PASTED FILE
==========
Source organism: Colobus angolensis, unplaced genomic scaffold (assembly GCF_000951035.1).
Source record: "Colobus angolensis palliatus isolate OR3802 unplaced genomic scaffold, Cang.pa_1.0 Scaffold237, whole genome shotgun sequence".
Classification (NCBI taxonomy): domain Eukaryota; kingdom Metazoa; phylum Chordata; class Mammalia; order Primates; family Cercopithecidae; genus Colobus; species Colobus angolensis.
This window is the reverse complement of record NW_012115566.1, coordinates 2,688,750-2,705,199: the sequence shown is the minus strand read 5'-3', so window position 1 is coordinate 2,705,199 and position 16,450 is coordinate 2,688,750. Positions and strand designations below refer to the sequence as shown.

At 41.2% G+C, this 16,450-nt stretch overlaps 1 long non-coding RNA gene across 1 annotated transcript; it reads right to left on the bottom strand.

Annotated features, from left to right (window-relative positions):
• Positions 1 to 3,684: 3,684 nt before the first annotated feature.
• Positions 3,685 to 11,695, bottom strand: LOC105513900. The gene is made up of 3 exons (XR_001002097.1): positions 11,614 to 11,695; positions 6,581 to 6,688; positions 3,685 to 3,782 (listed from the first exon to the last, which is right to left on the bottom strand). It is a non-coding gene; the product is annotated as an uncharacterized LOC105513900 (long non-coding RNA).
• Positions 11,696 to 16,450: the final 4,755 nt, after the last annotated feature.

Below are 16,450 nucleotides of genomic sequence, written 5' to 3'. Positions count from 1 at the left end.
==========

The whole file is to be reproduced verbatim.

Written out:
Source organism: Colobus angolensis, unplaced genomic scaffold (assembly GCF_000951035.1).
Source record: "Colobus angolensis palliatus isolate OR3802 unplaced genomic scaffold, Cang.pa_1.0 Scaffold237, whole genome shotgun sequence".
Classification (NCBI taxonomy): domain Eukaryota; kingdom Metazoa; phylum Chordata; class Mammalia; order Primates; family Cercopithecidae; genus Colobus; species Colobus angolensis.
This window is the reverse complement of record NW_012115566.1, coordinates 2,688,750-2,705,199: the sequence shown is the minus strand read 5'-3', so window position 1 is coordinate 2,705,199 and position 16,450 is coordinate 2,688,750. Positions and strand designations below refer to the sequence as shown.

At 41.2% G+C, this 16,450-nt stretch overlaps 1 long non-coding RNA gene across 1 annotated transcript; it reads right to left on the bottom strand.

Annotated features, from left to right (window-relative positions):
• Positions 1 to 3,684: 3,684 nt before the first annotated feature.
• Positions 3,685 to 11,695, bottom strand: LOC105513900. The gene is made up of 3 exons (XR_001002097.1): positions 11,614 to 11,695; positions 6,581 to 6,688; positions 3,685 to 3,782 (listed from the first exon to the last, which is right to left on the bottom strand). It is a non-coding gene; the product is annotated as an uncharacterized LOC105513900 (long non-coding RNA).
• Positions 11,696 to 16,450: the final 4,755 nt, after the last annotated feature.

Below are 16,450 nucleotides of genomic sequence, written 5' to 3'. Positions count from 1 at the left end.